We are the Shoemakers.  At the moment, we number four: Caleb and Emily (the parents), Anastasia and Zoe (the kids).  Caleb and Emily have been married for three years.  When we got married we made $40k a year and were $84k in debt.  In the summer of 2009 we attended Dave Ramsey's Financial Peace University and realized that it was time to grow up, take responsibility for ourselves and our finances, and get out of debt as fast as possible.  We started off well, but suffered a major set back when Caleb lost his job in March of 2010.  In the fall of 2010 Caleb found a new job and with two little girls in tow we moved to the little town of Cambridge, NY so that Caleb could begin his new job teaching at Augustine Classical Academy.  We were very excited to take the position even though ACA was still in its beginnings and unable to pay its teachers a full salary.  We have continued to chip away at our debt and as of today we owe approximately $64k.
As one might expect, it has been difficult to continue paying off debt over the past year.  Emotionally, we've felt extremely justified in stopping for ice cream, ordering Chinese, buying something nice for the house and otherwise busting our carefully constructed budgets.  While we continue to strive towards our goal, we need something to help spur us along, to give us the "Gazelle Intensity" that Dave Ramsey talks about.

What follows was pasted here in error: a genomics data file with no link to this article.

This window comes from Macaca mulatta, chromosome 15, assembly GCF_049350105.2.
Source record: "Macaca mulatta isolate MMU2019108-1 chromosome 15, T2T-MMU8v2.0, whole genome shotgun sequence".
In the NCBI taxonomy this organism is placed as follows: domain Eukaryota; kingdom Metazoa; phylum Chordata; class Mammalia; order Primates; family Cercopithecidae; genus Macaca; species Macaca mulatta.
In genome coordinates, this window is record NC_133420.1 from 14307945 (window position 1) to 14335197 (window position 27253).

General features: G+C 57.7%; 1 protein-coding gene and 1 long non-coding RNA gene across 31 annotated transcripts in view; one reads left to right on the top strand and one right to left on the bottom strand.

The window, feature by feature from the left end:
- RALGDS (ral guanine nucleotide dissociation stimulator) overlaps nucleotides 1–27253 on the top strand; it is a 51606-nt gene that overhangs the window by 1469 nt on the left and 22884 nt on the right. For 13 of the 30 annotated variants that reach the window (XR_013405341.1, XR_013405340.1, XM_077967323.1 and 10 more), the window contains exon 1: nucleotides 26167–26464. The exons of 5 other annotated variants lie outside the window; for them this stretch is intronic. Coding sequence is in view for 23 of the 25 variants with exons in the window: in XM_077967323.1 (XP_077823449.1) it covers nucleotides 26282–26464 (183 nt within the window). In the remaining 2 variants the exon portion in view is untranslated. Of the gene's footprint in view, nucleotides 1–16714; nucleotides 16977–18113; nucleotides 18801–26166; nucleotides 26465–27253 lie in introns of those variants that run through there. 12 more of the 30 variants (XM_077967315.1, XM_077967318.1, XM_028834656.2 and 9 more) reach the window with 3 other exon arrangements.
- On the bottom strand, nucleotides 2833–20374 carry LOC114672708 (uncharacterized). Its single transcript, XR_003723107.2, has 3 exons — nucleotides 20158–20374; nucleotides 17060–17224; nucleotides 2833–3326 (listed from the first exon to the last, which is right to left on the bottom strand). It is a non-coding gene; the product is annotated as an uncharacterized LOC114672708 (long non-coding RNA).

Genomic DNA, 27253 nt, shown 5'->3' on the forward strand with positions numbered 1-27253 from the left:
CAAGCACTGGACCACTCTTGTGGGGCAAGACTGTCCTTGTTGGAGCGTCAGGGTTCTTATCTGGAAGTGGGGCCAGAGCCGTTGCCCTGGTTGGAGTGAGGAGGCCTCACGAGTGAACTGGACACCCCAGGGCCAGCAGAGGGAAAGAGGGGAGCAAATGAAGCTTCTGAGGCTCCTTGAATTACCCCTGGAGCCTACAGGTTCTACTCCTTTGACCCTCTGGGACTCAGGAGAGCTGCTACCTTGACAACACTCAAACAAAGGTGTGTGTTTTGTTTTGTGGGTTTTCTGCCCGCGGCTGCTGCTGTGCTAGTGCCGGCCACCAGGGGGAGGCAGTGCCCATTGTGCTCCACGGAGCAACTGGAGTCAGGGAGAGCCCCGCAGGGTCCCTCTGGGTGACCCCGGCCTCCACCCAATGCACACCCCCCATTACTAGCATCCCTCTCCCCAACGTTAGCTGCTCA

We are dreamers and we have always loved to paint beautiful pictures in the air about what our lives will be like once we are debt free; what we could do when we're debt free; the amazing things we might be able to accomplish when we are debt free.
Well, we're tired of dreaming, so we're going to make it happen.  We're making a plan and we're going to stick to it.
We want to be debt free by the end of 2013 (when Caleb turns 31).  And, in the Summer of 2014, we will take Our Great American Debt Free Road Trip.
AND, as if that alone wasn't enough, we want to invite you to come with us.  If you're debt free, or will work to become debt free by the summer of 2014, we want you to join us for some (or all) of Our Great American Debt Free Road Trip.